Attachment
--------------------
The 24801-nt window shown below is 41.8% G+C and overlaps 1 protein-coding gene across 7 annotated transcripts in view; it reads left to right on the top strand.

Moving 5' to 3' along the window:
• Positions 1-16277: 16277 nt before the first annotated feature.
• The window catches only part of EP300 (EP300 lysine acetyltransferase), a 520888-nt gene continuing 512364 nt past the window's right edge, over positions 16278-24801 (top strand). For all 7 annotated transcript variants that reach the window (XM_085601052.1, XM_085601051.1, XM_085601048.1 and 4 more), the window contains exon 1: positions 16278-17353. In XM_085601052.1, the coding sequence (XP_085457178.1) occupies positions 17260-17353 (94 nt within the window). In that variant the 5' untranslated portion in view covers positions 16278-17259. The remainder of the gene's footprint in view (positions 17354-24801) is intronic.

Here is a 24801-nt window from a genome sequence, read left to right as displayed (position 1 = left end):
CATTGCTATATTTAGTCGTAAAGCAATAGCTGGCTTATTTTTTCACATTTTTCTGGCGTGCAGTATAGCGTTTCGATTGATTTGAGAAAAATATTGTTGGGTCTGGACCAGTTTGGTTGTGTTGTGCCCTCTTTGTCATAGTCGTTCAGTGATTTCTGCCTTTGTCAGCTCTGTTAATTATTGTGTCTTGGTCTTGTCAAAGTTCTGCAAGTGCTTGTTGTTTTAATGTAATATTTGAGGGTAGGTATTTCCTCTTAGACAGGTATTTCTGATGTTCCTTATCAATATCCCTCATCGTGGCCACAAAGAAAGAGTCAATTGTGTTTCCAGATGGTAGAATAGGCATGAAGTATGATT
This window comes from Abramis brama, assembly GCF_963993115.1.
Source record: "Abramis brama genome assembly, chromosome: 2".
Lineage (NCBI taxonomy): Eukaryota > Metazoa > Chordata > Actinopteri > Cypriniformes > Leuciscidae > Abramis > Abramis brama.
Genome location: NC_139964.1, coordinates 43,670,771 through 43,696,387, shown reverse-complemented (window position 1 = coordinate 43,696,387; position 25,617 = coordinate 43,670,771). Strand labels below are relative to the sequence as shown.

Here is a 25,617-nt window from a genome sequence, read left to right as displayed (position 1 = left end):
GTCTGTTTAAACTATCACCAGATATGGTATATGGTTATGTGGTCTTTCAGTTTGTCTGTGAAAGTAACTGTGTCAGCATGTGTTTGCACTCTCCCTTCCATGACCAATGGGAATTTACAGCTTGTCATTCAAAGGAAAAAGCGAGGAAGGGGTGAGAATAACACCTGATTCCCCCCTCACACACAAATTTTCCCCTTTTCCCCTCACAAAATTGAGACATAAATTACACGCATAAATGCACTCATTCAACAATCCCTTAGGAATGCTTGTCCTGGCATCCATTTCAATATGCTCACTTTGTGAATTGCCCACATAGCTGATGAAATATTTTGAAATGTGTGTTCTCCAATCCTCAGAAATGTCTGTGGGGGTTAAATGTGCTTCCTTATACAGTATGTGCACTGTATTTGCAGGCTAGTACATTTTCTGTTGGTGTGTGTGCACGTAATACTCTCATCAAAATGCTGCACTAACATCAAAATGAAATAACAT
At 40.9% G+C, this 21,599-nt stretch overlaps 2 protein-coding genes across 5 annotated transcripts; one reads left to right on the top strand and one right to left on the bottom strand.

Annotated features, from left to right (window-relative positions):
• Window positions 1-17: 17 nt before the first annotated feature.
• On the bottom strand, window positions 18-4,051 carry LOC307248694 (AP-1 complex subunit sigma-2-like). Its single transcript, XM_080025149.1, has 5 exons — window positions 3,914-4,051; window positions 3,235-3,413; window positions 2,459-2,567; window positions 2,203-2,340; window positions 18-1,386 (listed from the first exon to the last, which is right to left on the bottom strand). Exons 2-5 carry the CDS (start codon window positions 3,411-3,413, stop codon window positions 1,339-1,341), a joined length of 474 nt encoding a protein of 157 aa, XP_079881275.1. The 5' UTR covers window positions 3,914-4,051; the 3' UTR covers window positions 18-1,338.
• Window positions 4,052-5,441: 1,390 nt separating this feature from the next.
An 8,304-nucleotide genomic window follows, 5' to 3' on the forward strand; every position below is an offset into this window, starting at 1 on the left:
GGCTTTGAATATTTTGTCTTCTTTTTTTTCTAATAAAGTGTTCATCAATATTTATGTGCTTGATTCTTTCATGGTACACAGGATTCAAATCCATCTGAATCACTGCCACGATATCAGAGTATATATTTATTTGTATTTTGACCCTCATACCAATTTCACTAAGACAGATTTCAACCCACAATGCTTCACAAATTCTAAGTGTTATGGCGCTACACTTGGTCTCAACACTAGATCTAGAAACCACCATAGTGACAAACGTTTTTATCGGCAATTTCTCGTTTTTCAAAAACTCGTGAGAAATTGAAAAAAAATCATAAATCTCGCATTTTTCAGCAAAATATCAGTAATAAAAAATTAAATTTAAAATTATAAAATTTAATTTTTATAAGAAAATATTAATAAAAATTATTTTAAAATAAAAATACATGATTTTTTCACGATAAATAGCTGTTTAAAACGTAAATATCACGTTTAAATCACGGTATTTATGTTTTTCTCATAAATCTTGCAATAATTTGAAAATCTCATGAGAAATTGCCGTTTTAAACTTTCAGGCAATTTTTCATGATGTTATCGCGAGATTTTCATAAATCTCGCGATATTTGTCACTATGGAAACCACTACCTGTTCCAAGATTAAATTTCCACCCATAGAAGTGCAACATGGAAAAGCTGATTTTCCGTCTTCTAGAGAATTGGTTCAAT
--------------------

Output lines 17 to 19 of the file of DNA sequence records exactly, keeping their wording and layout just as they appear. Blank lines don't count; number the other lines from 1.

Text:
• Window positions 4,052-5,441: 1,390 nt separating this feature from the next.
An 8,304-nucleotide genomic window follows, 5' to 3' on the forward strand; every position below is an offset into this window, starting at 1 on the left:
GGCTTTGAATATTTTGTCTTCTTTTTTTTCTAATAAAGTGTTCATCAATATTTATGTGCTTGATTCTTTCATGGTACACAGGATTCAAATCCATCTGAATCACTGCCACGATATCAGAGTATATATTTATTTGTATTTTGACCCTCATACCAATTTCACTAAGACAGATTTCAACCCACAATGCTTCACAAATTCTAAGTGTTATGGCGCTACACTTGGTCTCAACACTAGATCTAGAAACCACCATAGTGACAAACGTTTTTATCGGCAATTTCTCGTTTTTCAAAAACTCGTGAGAAATTGAAAAAAAATCATAAATCTCGCATTTTTCAGCAAAATATCAGTAATAAAAAATTAAATTTAAAATTATAAAATTTAATTTTTATAAGAAAATATTAATAAAAATTATTTTAAAATAAAAATACATGATTTTTTCACGATAAATAGCTGTTTAAAACGTAAATATCACGTTTAAATCACGGTATTTATGTTTTTCTCATAAATCTTGCAATAATTTGAAAATCTCATGAGAAATTGCCGTTTTAAACTTTCAGGCAATTTTTCATGATGTTATCGCGAGATTTTCATAAATCTCGCGATATTTGTCACTATGGAAACCACTACCTGTTCCAAGATTAAATTTCCACCCATAGAAGTGCAACATGGAAAAGCTGATTTTCCGTCTTCTAGAGAATTGGTTCAAT